“If we want people to park more sensibly, it would be better if drivers knew the consequences beforehand and the spy car must be parked legally as well.”

Rachel Johnson, 34, who owns Bargain Booze off licence, in Victoria Road, New Brighton, received three £70 parking fines through the post in one week as a result of pictures taken by a “spy camera”.

But, after Ms Johnson took her case to a traffic penalty tribunal, it was ruled unless councils put up signs warning motorists the cars are being used, the tickets are invalid.

Ms Johnson’s ruling could open the floodgates for thousands of other appeals from motorists.

The periscope-mounted camera cars were first trialled in London at the beginning of 2007 before being rolled out across the UK.

It is estimated more than 30 councils now use Smart cars to supplement traffic wardens.

The council report added: “Wirral is currently one of a small number of authorities outside London with Secretary of State approval for CCTV parking enforcement”.

The vehicle has a mobile CCTV control room, including cameras, recording and playback equipment.

© copyright Birkenhead News. Reproduced under fair use for the dual purposes of comment and news reporting

Friday, 11 September 2009

Wirral surgery gets green light

Liverpool Echo - by Gary Stewart

A GP ‘super surgery’ will be built on greenbelt lane next to Arrowe Park after an 10 year battle.

Opponents had cited a lack of public transport, destruction of greenbelt and traffic issues as reasons to throw out the plan.

But Wirral councillors backed the move, after it was put back before them in a modified form.

The surgery at The Warrens will amalgamate surgeries from Irby, Heswall, and Thingwall.

MP Stephen Hesford said: “The struggle’s over, so now let the community come together behind the fantastic new health facilities to be built.”

© copyright Wirral News. Reproduced under fair use for the dual purposes of comment and news reporting

Wednesday, 9 September 2009

Wirral traders’ fury at ‘pay to display’ charges

Wirral News - by Carrie Catterall

SHOPKEEPERS are set to start a petition against Wirral Council who are charging them to put up A boards and signs in the street.

The new conditions and charges apply to all businesses who use A boards, signs or external shop displays to advertise their business.

From now on shop and business owners wanting to display A boards must pay £50 for the first year and then £40 for every subsequent year.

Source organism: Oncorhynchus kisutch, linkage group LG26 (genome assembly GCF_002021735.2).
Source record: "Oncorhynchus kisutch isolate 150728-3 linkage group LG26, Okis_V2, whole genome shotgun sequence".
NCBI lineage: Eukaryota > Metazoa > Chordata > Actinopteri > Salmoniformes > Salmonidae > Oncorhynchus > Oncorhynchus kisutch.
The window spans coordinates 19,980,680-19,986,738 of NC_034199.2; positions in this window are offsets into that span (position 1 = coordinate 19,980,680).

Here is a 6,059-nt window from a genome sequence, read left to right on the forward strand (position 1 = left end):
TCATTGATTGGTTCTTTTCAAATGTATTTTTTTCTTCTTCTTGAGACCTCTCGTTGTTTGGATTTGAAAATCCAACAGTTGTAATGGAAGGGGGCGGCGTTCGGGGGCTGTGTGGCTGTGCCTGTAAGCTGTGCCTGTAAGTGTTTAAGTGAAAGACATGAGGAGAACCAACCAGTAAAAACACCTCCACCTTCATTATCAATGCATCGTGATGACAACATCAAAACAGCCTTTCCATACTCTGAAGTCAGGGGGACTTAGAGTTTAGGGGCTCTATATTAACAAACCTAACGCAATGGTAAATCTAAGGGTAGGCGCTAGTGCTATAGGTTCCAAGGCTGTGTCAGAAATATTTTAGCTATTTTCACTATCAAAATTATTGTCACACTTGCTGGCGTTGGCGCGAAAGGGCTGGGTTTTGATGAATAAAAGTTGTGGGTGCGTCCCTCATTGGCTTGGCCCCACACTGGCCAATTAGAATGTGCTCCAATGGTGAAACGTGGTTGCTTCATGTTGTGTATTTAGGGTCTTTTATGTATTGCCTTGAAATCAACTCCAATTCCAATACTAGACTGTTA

For those wanting a shop display licence, which allows displays to take up a maximum of five square meters outside their business, shopkeepers must pay £75 for the first year and £60 for every subsequent year.

These charges have particularly angered business owners in Banks Road, West Kirby, who have advertised their businesses with shop displays and A boards for years without having to pay a charge.

A group of business owners in the area now say they will be forming a petition against the council.

Tony Dangerfield, owner of Waverly newsagents, West Kirby, has had to apply for a shop display licence.

He said: “I don’t look at this as a licence fee but as another form of tax on small businesses.

“We work to a budget so every additional cost thrown on us in these times has to be recovered from somewhere else and labour is our only flexible cost.”

Another Banks Road businessman said: “I think this is absolutely dreadful.

“We are in the middle of a credit crunch, so surely the council should be helping us out not putting more pressure on us.”

A spokeswoman for Wirral Council said: “For many years, businesses have been using the pavements as an extension of their premises by displaying notices, A boards, signs and external shop displays.

“There have been a number of occasions where this has caused significant problems for pedestrians, wheelchair and pushchair users and people with disabilities.

“Many local authorities have adopted a hard line approach by enforcing a complete ban on such items and will seek to have them removed.

“However, Wirral Council understands the importance of advertising for local businesses, particularly in the current economic climate, so has taken a more reasonable approach by assessing each case on its own merits.

“The council sets charges to offset the costs of administrating the application and permit system and resourcing highway enforcement, which ensures that people can use the pavements safely and without obstructions.”

© copyright Wirral News. Reproduced under fair use for the dual purposes of comment and news reporting


Tuesday, 8 September 2009

Confidential letter from MP urges Wirral planning chief to 'do his duty' over Warrens bid

Wirral Globe - by Leigh Marles